On May 18th, 2010, Alan Wake released as an Xbox 360 exclusive. Despite some flaws, the game has been critically acclaimed for its survival-horror gameplay and innovative, visceral storytelling techniques. Two years later, Alan Wake released on PC as well, expanding the audience for Remedy Entertainment’s creepy horror game considerably.
A couple of months after that, Alan Wake’s American Nightmare released as a small, downloadable adventure. Tonally different from the first game, American Nightmare nonetheless received critical acclaim and strong sales. Since then, the series has been dormant.
For years, fans have been eagerly awaiting an announcement of Alan Wake 2. A tease in 2013 in the build-up to E3 seemed to suggest that the game was going to be announced for the next-generation Xbox (later revealed to be named the Xbox One, of course), but that wound up being Quantum Break. Even so, Remedy has promised to return to the Alan Wake franchise eventually, “when the time is right“.
Fans waiting for Alan Wake 2 can now rejoice…kind of. During an interview with Polygon, the creative director and head writer for Remedy, Sam Lake, has divulged some details on a potentially cancelled version of Alan Wake 2.
First of all, Remedy mapped out an expansive Alan Wake universe before even finishing the first game. The first game ended on a cliffhanger because Remedy hoped to flesh out the story in future sequels.
The first sequel, originally planned to be Alan Wake 2, would be primarily set in the Arizona desert. It would feature the title character in his continued battle against the forces of evil, with a new trick up his sleeve. In the sequel, a new gameplay mechanic would allow Wake to “rewrite reality” during his battles.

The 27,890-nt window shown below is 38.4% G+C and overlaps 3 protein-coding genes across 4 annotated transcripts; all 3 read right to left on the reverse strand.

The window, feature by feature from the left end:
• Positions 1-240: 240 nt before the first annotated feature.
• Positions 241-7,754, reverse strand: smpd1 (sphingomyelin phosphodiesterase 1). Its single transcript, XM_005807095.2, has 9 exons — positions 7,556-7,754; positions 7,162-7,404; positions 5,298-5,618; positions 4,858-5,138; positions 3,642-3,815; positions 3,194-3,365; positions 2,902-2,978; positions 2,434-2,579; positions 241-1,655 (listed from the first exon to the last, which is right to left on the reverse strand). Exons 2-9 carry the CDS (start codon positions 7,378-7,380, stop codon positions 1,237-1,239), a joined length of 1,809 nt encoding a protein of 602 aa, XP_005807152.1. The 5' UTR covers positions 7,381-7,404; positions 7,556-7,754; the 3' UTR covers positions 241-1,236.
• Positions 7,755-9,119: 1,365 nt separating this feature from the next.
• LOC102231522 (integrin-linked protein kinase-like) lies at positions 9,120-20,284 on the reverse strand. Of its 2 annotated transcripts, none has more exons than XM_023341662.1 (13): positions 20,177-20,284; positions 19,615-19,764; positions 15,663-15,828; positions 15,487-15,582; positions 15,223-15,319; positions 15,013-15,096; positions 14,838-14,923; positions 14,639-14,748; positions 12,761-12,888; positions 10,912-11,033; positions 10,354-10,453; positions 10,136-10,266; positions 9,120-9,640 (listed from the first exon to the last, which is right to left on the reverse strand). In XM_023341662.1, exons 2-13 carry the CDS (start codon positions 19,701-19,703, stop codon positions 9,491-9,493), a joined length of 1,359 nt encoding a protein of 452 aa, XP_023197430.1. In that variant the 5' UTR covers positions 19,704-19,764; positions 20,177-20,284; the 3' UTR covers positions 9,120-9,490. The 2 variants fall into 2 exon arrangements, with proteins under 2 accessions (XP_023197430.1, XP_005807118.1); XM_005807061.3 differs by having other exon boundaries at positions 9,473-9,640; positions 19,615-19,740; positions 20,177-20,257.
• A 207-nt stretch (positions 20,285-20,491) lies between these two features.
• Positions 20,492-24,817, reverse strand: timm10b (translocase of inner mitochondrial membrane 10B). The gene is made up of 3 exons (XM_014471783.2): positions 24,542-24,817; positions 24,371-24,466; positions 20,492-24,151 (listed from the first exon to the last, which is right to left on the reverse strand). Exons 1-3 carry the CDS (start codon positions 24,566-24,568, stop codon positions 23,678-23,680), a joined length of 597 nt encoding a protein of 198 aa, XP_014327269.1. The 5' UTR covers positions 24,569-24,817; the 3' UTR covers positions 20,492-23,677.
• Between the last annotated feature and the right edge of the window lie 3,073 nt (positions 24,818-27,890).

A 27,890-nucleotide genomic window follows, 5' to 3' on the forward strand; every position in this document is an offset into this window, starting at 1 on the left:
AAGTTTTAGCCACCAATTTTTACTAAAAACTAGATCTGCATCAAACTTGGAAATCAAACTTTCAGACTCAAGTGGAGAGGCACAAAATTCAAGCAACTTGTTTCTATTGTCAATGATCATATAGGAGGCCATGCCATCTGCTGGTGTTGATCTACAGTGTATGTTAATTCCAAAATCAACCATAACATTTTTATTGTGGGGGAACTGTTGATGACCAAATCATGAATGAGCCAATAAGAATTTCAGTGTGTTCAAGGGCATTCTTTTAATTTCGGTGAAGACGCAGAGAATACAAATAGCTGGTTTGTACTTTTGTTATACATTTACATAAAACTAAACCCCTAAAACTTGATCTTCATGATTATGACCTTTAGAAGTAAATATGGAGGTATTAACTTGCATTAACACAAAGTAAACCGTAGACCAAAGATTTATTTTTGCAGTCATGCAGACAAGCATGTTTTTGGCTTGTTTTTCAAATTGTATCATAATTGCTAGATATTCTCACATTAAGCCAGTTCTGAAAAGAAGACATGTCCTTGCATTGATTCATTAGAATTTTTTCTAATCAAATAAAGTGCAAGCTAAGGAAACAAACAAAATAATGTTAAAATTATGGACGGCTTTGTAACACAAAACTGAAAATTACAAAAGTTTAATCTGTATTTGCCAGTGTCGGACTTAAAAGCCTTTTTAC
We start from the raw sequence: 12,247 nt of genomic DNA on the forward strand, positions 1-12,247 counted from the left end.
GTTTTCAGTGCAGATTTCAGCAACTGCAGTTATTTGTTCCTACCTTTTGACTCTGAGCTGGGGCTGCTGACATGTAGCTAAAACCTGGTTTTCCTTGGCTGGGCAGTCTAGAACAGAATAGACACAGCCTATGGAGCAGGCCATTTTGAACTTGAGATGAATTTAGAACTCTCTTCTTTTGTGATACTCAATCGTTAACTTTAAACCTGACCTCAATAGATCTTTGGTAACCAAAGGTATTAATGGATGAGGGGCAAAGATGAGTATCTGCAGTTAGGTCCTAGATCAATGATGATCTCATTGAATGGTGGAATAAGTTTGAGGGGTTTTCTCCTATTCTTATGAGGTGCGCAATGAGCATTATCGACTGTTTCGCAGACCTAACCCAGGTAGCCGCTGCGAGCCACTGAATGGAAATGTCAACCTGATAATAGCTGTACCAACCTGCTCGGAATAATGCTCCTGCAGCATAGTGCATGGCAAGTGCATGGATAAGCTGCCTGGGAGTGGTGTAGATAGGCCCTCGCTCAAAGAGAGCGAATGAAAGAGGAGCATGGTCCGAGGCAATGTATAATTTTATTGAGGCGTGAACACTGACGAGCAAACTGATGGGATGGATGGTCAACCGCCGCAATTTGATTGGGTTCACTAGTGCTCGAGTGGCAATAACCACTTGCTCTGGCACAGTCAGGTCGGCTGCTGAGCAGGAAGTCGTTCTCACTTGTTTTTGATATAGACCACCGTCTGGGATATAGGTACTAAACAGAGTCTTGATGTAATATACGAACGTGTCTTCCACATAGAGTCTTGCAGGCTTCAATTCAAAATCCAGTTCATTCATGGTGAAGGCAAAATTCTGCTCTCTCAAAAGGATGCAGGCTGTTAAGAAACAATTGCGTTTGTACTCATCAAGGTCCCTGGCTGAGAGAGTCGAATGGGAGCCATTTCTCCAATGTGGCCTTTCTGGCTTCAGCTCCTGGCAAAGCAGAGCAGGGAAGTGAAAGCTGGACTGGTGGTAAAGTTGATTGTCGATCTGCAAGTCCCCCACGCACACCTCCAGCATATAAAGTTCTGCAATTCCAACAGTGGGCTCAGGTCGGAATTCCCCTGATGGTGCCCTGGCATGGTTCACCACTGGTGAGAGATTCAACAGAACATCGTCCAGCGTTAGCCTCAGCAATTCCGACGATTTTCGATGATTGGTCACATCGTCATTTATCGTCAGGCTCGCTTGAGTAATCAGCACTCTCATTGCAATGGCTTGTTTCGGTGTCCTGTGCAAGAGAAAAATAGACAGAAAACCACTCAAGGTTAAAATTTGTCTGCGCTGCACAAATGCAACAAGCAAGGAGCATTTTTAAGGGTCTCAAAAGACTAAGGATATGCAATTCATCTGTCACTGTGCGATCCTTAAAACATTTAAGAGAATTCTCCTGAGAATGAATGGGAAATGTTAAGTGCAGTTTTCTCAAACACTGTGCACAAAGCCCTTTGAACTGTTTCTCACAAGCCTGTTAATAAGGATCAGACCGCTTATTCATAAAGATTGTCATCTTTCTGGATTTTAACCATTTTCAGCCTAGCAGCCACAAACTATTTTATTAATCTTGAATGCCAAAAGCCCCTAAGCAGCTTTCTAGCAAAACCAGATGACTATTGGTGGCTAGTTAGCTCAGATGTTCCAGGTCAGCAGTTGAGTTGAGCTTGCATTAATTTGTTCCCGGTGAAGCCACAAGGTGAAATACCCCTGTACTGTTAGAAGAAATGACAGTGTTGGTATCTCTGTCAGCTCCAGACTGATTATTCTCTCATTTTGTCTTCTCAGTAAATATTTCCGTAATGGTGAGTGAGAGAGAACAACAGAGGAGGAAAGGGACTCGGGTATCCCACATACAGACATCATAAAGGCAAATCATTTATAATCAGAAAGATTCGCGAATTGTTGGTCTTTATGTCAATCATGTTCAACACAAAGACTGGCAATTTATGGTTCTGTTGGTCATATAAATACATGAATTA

Remedy even prepared a prototype video of what Alan Wake 2 would entail. This prototype isn’t meant to represent the beginning of the game or anything like that, but rather set the tone of what people could expect from the sequel. The video was created five years ago as a way to pitch the game to potential publishing partners. The prototype in its entirety can be viewed here:
Ultimately, numerous elements of this potential Alan Wake 2 wound up being used in Alan Wake’s American Nightmare, including the setting as well as some of the enemies. Despite its resources being used elsewhere, Alan Wake 2 differs from other cancelled games that have been in similar situations, in that Alan Wake 2 still has a chance at being revived.
After all, it’s not like Alan Wake was a financial disaster. In fact, the game surpassed 2 million units sold, which is quite an impressive feat. Granted, the numerous delays resulted in the game costing more to develop than Remedy and Microsoft initially hoped, but the high sales ensure an already established fan base. With the right hype and marketing, Alan Wake 2 could easily outpace its predecessor.
Furthermore, the relationship between Remedy and Microsoft remains strong. A recent Xbox Live survey indicated that there may be plans to release Alan Wake Remastered on Xbox One. The survey also hinted at the possibility of this Alan Wake Remastered game being bundled with copies of another Microsoft/Remedy joint project, the upcoming Xbox One exclusive Quantum Break.
The head of Microsoft Phil Spencer has repeatedly expressed his admiration of the first game in the series, so there’s a strong chance that Microsoft will eventually pick up the publishing rights to Alan Wake 2. However, Remedy owns the rights to the IP, and have pitched it to numerous potential publishing partners, using the prototype video. So even if Microsoft does end up passing on Alan Wake 2, there is still hope for its release through another partner.
Will Alan Wake 2 ever see the light of day? That remains to be seen, but fans of Remedy Entertainment can at least look forward to their next game, Quantum Break, set to release in 2016 as an Xbox One exclusive.